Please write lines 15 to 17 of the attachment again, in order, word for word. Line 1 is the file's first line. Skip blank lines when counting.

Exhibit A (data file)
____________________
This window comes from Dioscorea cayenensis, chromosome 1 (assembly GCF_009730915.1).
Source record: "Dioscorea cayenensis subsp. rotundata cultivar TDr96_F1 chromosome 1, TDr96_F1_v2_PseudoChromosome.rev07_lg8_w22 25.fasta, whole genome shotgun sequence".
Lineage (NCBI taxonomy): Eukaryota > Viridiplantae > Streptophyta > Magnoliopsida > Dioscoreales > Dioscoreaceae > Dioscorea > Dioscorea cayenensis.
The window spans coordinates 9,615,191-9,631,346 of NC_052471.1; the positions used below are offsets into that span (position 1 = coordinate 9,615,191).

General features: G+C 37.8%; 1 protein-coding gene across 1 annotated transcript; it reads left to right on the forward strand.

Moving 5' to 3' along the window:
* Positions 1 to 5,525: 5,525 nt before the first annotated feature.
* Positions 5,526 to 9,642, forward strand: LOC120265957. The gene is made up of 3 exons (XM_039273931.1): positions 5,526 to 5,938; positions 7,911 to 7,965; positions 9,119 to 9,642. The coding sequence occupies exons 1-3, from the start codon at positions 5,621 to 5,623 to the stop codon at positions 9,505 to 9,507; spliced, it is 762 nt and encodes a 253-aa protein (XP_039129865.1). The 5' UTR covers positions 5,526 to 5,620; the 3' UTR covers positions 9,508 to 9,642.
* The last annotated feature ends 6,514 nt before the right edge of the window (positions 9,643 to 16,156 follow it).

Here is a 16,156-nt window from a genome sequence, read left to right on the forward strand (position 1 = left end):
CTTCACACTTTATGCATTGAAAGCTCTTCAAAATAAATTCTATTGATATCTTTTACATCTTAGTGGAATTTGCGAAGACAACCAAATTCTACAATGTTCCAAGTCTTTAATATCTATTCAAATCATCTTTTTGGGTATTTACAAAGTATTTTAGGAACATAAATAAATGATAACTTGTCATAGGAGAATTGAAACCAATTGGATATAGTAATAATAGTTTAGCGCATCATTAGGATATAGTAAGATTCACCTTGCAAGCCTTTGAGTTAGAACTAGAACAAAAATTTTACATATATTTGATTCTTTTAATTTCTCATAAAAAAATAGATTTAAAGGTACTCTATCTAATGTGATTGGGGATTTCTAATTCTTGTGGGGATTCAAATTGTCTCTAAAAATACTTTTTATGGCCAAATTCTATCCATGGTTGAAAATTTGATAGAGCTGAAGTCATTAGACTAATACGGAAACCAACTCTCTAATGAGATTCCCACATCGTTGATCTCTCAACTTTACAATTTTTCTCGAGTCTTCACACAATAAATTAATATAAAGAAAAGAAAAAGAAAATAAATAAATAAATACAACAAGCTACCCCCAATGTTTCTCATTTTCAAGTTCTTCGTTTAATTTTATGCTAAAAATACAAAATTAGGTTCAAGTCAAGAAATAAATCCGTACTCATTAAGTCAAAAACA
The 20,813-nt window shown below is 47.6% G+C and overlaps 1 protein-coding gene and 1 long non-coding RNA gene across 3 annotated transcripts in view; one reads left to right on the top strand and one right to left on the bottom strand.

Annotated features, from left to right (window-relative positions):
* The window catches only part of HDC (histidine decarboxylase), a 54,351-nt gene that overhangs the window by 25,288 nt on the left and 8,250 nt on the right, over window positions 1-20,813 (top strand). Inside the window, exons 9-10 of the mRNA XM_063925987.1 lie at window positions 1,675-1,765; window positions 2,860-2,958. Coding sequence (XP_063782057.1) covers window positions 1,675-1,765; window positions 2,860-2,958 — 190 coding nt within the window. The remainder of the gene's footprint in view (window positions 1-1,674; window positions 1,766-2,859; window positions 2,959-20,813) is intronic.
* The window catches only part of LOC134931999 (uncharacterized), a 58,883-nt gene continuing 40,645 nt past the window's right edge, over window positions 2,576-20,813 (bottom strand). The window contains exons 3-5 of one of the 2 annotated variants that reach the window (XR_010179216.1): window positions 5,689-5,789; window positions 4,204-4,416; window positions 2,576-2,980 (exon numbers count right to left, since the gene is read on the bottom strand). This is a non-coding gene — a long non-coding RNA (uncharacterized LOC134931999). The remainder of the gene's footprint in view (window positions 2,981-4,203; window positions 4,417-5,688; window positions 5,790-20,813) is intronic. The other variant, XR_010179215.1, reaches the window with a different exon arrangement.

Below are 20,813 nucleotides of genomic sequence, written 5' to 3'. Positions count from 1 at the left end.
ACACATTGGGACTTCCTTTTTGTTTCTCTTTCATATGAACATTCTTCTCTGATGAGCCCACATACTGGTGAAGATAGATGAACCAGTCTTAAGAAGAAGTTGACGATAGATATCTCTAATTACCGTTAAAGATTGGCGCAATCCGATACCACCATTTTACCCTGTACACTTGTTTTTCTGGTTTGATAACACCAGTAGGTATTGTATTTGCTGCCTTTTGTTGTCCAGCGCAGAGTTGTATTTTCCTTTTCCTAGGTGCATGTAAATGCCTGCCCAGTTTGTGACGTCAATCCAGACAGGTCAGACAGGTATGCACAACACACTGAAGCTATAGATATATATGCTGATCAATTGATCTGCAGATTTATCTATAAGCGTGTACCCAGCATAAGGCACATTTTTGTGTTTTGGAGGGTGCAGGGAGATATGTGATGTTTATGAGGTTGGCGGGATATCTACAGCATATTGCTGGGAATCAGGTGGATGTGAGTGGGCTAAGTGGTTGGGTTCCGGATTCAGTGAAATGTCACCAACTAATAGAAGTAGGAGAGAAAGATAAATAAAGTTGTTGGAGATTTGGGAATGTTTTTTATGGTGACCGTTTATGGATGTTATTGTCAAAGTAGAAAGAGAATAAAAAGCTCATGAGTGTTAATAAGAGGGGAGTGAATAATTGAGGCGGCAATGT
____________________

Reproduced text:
* The window catches only part of LOC134931999 (uncharacterized), a 58,883-nt gene continuing 40,645 nt past the window's right edge, over window positions 2,576-20,813 (bottom strand). The window contains exons 3-5 of one of the 2 annotated variants that reach the window (XR_010179216.1): window positions 5,689-5,789; window positions 4,204-4,416; window positions 2,576-2,980 (exon numbers count right to left, since the gene is read on the bottom strand). This is a non-coding gene — a long non-coding RNA (uncharacterized LOC134931999). The remainder of the gene's footprint in view (window positions 2,981-4,203; window positions 4,417-5,688; window positions 5,790-20,813) is intronic. The other variant, XR_010179215.1, reaches the window with a different exon arrangement.

Below are 20,813 nucleotides of genomic sequence, written 5' to 3'. Positions count from 1 at the left end.
ACACATTGGGACTTCCTTTTTGTTTCTCTTTCATATGAACATTCTTCTCTGATGAGCCCACATACTGGTGAAGATAGATGAACCAGTCTTAAGAAGAAGTTGACGATAGATATCTCTAATTACCGTTAAAGATTGGCGCAATCCGATACCACCATTTTACCCTGTACACTTGTTTTTCTGGTTTGATAACACCAGTAGGTATTGTATTTGCTGCCTTTTGTTGTCCAGCGCAGAGTTGTATTTTCCTTTTCCTAGGTGCATGTAAATGCCTGCCCAGTTTGTGACGTCAATCCAGACAGGTCAGACAGGTATGCACAACACACTGAAGCTATAGATATATATGCTGATCAATTGATCTGCAGATTTATCTATAAGCGTGTACCCAGCATAAGGCACATTTTTGTGTTTTGGAGGGTGCAGGGAGATATGTGATGTTTATGAGGTTGGCGGGATATCTACAGCATATTGCTGGGAATCAGGTGGATGTGAGTGGGCTAAGTGGTTGGGTTCCGGATTCAGTGAAATGTCACCAACTAATAGAAGTAGGAGAGAAAGATAAATAAAGTTGTTGGAGATTTGGGAATGTTTTTTATGGTGACCGTTTATGGATGTTATTGTCAAAGTAGAAAGAGAATAAAAAGCTCATGAGTGTTAATAAGAGGGGAGTGAATAATTGAGGCGGCAATGT